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What I've Learned as a Massage Therapist at Huntsman Cancer Institute

Mary DeWall, LMT
Mary DeWall, LMT

What have I learned working as a massage therapist? I have learned there is hope for everyone who embarks on a cancer treatment journey. I have also learned that massage therapy can be an important part of the journey for cancer patients. There is something mysterious about the power of human touch and connection. I see the renewal patient’s feel after a session.

I first encountered cancer when my youngest brother was diagnosed with stage IV non-Hodgkin's lymphoma. I remember being terrified. I had heard about cancer but really knew nothing about it. That was 25 years ago and my brother is alive and well. When I became a massage therapist, I never imagined I would be working with cancer patients. But like some kind of calling, life led me to Huntsman Cancer Institute.

As a massage therapist at the Linda B. and Robert B. Wiggins Wellness & Integrative Health Center, I work with people during different stages of their journey with cancer— through their recovery and survivorship.

Some patients may be frail, which requires both flexibility from both patient and massage therapist during a massage. A lighter touch and a shorter session are often the most beneficial for the compromised patient. I learned to consider that other modalities and adjustments may be better suited for a patient since many cannot lay prone. The patient may need a medical device placed near their body, like an oxygen tank, port, implanted device, or even a colostomy bag.

Many of my patients are women in their 50’s and 60’s who are going through breast cancer treatment. I see patients that have undergone lumpectomies, mastectomies and reconstruction, chemotherapy and radiation treatment. My patients carry emotional scars along with physical ones.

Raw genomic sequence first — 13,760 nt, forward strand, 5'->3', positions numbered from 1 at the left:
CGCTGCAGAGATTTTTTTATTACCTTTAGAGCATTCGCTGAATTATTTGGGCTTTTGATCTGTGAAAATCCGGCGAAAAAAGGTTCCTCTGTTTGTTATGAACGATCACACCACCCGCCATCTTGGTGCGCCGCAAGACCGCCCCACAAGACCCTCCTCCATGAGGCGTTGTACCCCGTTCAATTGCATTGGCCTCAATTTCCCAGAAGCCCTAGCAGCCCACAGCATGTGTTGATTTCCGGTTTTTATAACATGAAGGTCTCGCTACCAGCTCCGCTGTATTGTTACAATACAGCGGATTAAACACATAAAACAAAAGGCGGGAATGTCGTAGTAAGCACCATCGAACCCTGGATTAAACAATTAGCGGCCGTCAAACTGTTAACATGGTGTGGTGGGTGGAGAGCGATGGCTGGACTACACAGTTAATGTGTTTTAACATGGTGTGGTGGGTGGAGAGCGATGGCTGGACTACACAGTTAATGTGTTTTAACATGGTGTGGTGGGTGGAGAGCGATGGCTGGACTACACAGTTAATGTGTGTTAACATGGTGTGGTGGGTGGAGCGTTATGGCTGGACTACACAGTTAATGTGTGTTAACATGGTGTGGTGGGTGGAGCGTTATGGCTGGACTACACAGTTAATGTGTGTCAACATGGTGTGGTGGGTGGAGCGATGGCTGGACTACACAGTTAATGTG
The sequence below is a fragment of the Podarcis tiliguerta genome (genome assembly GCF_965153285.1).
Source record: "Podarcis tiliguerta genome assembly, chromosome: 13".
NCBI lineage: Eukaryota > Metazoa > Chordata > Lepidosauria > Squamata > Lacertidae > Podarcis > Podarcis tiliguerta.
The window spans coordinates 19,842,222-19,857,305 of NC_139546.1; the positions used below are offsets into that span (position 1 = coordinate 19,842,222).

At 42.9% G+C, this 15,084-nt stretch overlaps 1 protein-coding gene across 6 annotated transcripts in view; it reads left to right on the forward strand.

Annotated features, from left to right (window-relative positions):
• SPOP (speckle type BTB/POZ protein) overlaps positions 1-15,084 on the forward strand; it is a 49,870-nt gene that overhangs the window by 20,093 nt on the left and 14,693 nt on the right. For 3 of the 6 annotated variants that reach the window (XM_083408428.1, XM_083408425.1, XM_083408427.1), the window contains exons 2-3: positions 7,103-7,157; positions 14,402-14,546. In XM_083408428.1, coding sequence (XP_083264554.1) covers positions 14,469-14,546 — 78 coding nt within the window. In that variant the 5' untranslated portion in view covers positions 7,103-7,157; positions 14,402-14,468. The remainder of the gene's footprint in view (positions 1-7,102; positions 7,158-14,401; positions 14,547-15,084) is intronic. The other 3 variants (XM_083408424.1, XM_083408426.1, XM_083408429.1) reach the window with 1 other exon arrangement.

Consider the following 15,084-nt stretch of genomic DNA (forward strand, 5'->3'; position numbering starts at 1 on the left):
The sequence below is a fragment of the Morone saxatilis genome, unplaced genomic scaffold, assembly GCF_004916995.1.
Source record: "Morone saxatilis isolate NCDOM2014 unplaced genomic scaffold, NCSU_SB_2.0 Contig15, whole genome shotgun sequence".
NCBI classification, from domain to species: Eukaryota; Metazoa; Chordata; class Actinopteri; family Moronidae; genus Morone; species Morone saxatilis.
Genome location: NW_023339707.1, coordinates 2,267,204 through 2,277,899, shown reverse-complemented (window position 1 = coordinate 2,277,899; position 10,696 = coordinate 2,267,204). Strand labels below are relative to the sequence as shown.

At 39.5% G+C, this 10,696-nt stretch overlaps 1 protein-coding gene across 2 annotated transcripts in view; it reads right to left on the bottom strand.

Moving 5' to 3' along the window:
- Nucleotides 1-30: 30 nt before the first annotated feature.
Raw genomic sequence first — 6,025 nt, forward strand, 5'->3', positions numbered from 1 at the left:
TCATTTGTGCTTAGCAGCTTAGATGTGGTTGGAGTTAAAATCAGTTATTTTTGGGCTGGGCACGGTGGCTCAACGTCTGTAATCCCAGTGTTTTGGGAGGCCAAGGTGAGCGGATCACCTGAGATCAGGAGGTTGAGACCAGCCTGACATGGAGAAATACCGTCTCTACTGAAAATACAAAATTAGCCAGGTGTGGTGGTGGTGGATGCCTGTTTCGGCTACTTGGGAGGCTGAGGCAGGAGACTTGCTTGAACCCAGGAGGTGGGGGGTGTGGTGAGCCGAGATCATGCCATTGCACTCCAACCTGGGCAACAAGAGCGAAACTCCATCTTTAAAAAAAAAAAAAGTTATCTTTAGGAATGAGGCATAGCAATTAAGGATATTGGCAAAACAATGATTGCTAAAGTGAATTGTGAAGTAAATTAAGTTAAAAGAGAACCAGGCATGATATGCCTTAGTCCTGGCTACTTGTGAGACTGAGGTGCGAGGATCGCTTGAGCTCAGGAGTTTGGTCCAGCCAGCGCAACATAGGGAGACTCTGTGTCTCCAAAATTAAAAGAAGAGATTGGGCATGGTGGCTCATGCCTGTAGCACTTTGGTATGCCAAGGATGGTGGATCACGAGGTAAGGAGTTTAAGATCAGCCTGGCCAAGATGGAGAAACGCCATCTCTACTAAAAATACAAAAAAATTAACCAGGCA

If I see a glowing smile and look of release when they walk out the door, I know I have succeeded.

Mary DeWall, LMT

Treatment plans and massages vary from relaxing to firm. Sometimes when anxiety and stress are the main issue, I suggest cranial sacral therapy or Jin Shin Jyutsu for calming, harmonizing, and relaxation.

It is essential to know the medical history of the patient in order to avoid harm. For example, bone metastases and many cancer treatments affect bone density. A patient might request deep pressure, but knowing they are at risk of injury would mean a lighter massage would be better. Sometimes a patient-first attitude requires you say “no”.

Caregivers get massages at the Wellness Center for a variety of reasons but they all have one thing in common: they are supporting someone with cancer. Family members are often the most stressed and under pressure as they step into roles they never imagined. They are often just as anxious and fatigued as the patient. We see patients and caregivers from all over the Intermountain area and beyond. They travel far for visits that can last for days or months. Being away from home for a long period time can be stressful. A massage can help center and ground them, offering time where they can let go.

At the end of day, the little things often make the biggest difference during a session. Common sense and compassion go a long way. Each individual has special needs that require your attention and presence. Holding an unexpressed intention of healing and wellness for each client creates a space for those energies to arise. If I see a glowing smile and look of release when they walk out the door, I know I have succeeded.

-Mary DeWall, LMT

Massage therapy is available to Huntsman Cancer Institute patients and caregivers. To schedule a massage appointment at HCI, call 801-587-4585. Appointments are available for HCI faculty and staff, space permitting.